NC Researchers Play Role In 'Life-Saving' Blood Pressure Study
Researchers in North Carolina and nationwide may have finally answered an important question in health care: for people with high blood pressure, how low should they aim for? Late last week, the National Institutes of Health released results from a landmark study early because it’s already been conclusive.
High blood pressure can contribute to heart attacks, strokes and other health problems, and about a third of Americans have it, according to the National Institutes of Health.
For years, doctors have recommended those people get the top number in their blood pressure reading down to 140, even though 120 is considered normal.
David Reboussin is a professor at Wake Forest School of Medicine.
"There was sort of a tendency to think the evidence for lower targets wasn't strong enough and that they might not be beneficial," he says. "The trial was designed to really make a definitive test of whether 140 is a better goal or whether it would be better to treat blood pressure down to 120."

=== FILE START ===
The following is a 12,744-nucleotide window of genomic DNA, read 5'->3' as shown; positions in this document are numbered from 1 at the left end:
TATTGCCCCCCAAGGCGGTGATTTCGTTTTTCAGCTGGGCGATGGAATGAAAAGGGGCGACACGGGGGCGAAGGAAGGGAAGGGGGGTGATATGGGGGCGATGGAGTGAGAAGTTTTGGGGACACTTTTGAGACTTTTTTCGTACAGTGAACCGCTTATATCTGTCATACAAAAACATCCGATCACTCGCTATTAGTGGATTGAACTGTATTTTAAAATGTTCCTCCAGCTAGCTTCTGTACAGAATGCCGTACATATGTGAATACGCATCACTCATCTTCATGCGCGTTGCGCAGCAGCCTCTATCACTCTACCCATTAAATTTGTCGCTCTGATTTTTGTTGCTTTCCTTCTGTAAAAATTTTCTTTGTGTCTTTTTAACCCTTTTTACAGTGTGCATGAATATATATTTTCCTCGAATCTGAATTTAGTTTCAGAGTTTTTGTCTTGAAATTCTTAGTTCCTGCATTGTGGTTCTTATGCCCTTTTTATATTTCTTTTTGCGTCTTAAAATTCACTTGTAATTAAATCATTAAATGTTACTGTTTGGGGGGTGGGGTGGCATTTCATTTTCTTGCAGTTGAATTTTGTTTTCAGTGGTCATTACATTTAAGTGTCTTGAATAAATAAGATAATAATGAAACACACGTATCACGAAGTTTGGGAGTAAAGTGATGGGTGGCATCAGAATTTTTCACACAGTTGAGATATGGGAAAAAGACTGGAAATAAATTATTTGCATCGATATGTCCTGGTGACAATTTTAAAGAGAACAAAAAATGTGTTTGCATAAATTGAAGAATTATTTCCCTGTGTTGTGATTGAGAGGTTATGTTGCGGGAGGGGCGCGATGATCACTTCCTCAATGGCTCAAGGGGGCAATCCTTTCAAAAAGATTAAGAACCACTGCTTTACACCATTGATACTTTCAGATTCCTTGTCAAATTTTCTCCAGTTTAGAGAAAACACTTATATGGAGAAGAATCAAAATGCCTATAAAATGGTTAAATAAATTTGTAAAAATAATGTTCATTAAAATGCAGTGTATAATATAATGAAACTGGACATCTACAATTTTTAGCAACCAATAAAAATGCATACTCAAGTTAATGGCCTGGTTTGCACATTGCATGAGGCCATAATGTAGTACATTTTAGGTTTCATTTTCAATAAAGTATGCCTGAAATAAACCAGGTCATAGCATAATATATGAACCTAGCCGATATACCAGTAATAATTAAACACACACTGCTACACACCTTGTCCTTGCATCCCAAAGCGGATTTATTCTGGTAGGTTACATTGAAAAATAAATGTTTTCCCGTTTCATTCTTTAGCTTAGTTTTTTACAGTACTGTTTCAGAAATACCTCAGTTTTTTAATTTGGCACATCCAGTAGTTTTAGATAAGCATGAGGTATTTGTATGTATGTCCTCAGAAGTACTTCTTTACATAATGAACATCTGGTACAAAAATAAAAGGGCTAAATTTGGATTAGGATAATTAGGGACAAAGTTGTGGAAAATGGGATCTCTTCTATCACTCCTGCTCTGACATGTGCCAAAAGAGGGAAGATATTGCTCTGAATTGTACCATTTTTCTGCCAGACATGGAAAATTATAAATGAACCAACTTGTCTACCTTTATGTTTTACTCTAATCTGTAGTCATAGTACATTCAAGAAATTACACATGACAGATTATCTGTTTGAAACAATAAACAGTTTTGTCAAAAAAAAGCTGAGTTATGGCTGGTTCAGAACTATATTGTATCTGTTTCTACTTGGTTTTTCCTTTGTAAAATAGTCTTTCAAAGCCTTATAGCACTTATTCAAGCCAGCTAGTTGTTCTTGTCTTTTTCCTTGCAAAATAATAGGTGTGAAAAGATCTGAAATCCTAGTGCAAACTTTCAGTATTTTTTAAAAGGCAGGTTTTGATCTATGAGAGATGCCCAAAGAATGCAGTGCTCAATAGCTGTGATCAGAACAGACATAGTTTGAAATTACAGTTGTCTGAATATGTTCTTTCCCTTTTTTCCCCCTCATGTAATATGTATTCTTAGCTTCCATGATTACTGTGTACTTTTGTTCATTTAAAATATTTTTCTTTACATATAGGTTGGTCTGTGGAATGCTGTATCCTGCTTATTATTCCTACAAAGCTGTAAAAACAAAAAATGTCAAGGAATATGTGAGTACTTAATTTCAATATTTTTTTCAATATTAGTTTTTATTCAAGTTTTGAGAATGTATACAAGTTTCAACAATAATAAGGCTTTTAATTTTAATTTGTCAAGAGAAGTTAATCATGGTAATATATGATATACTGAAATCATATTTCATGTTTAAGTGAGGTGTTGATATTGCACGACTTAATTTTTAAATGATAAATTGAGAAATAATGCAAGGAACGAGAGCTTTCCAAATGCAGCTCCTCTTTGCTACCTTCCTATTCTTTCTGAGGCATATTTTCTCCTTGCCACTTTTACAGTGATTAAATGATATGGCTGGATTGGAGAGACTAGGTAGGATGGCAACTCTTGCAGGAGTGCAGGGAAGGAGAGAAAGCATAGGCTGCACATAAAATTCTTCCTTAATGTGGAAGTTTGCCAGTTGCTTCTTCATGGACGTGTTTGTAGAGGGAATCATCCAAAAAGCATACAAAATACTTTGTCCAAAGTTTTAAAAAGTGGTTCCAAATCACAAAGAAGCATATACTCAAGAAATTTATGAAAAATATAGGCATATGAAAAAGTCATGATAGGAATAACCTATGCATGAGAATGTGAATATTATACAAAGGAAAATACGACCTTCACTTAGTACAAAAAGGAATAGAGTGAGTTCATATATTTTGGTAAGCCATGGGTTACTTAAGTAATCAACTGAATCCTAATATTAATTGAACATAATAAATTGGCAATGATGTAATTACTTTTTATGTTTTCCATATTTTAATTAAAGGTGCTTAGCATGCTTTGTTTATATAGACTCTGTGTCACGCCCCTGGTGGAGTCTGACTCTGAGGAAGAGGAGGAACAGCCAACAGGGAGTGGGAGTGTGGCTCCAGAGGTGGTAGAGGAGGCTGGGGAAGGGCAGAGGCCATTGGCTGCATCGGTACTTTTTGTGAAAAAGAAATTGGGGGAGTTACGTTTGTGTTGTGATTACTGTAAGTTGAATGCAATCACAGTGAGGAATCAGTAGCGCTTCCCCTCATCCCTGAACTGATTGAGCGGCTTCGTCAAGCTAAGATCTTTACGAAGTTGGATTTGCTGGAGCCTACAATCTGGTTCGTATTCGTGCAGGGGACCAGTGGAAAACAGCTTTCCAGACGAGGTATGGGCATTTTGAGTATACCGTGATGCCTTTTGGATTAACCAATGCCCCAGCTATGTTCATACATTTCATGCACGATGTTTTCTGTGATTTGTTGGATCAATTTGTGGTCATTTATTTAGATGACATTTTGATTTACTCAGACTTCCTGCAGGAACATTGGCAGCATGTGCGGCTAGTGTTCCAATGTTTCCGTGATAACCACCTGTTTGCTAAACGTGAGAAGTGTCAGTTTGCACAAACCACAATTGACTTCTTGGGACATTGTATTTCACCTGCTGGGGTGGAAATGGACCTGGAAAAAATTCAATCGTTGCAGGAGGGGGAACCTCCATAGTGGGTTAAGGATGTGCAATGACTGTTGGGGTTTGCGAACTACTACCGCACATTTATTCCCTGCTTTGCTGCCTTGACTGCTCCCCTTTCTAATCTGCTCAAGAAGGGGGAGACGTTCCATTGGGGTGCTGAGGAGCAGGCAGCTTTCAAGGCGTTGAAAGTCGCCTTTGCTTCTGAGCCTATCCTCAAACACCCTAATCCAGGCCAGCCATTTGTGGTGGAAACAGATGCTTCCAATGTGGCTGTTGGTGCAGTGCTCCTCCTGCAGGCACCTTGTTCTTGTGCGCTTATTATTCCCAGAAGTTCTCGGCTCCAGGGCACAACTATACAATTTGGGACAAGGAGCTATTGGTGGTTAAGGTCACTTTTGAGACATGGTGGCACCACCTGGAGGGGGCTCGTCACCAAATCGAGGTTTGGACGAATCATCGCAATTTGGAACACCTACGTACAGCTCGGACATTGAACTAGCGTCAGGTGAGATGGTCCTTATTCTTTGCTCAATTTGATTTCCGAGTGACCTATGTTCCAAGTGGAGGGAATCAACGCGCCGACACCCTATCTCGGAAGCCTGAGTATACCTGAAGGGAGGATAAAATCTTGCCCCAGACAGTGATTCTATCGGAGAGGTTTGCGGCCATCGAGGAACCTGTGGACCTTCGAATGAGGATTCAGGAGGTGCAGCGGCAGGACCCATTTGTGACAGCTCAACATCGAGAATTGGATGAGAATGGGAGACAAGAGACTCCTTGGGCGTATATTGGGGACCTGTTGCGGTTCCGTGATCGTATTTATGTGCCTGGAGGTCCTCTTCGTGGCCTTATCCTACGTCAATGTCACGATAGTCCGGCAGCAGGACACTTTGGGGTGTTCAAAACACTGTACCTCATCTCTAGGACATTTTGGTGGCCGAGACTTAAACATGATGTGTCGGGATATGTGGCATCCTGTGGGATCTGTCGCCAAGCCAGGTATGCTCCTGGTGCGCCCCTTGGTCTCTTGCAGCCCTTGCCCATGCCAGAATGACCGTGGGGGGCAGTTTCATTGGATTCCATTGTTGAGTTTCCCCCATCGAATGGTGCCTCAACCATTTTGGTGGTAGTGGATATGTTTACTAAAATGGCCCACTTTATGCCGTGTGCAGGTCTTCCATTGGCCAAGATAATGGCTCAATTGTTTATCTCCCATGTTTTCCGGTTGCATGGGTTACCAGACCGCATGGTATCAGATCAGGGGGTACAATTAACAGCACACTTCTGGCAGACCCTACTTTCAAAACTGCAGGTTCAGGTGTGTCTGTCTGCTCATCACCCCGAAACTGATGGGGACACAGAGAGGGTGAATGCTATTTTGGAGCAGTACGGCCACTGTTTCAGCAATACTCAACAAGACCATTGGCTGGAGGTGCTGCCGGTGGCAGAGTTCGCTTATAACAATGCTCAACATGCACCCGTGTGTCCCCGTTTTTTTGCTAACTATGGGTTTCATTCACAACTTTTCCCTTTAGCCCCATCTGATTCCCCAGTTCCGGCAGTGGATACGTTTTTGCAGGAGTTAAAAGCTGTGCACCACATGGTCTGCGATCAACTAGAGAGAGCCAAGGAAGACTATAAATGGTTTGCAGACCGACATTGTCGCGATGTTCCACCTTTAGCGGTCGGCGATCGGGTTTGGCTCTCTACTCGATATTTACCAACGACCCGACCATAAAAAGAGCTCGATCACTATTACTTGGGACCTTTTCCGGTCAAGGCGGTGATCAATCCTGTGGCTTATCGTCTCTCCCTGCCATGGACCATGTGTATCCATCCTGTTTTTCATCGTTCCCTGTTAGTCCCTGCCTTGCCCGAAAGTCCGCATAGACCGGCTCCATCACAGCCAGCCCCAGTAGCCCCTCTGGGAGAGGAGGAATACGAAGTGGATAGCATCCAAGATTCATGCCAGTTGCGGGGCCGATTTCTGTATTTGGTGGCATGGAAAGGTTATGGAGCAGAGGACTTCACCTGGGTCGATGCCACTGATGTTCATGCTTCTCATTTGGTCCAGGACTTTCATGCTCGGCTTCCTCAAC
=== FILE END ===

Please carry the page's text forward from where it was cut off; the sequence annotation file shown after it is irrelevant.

The trial is called SPRINT, and Wake Forest Baptist Medical Center served as its coordinating center. Reboussin was the principal investigator there.
For three years, researchers nationwide followed more than 9,000 people with high blood pressure. They were at least 50 years old. One group aimed for their top number to drop to at least 140, while the other group aimed for 120.
Reboussin says it became clear the lower target is the right one.
"With much more benefit than was expected: about a 30 percent reduction in major cardiovascular events and reduction of about a quarter in death rates during the study, which is truly surprising," he says.
He calls the initial findings “life-saving” and says they were conclusive enough to be released about a year early.
He suggests people with high blood pressure talk to their doctors before making changes.